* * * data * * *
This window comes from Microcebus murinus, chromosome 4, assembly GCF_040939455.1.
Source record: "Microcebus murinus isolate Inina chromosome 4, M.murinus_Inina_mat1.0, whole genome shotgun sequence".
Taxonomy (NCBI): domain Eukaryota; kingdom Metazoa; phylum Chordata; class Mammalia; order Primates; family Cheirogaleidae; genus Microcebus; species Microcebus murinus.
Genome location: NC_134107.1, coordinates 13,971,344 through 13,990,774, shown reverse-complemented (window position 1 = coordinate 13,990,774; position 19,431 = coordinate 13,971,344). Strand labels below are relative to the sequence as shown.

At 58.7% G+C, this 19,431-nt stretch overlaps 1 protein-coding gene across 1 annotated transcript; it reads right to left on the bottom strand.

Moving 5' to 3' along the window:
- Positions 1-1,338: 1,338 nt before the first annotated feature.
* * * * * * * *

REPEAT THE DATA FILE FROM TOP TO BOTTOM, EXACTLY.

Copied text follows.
This window comes from Microcebus murinus, chromosome 4, assembly GCF_040939455.1.
Source record: "Microcebus murinus isolate Inina chromosome 4, M.murinus_Inina_mat1.0, whole genome shotgun sequence".
Taxonomy (NCBI): domain Eukaryota; kingdom Metazoa; phylum Chordata; class Mammalia; order Primates; family Cheirogaleidae; genus Microcebus; species Microcebus murinus.
Genome location: NC_134107.1, coordinates 13,971,344 through 13,990,774, shown reverse-complemented (window position 1 = coordinate 13,990,774; position 19,431 = coordinate 13,971,344). Strand labels below are relative to the sequence as shown.

At 58.7% G+C, this 19,431-nt stretch overlaps 1 protein-coding gene across 1 annotated transcript; it reads right to left on the bottom strand.

Moving 5' to 3' along the window:
- Positions 1-1,338: 1,338 nt before the first annotated feature.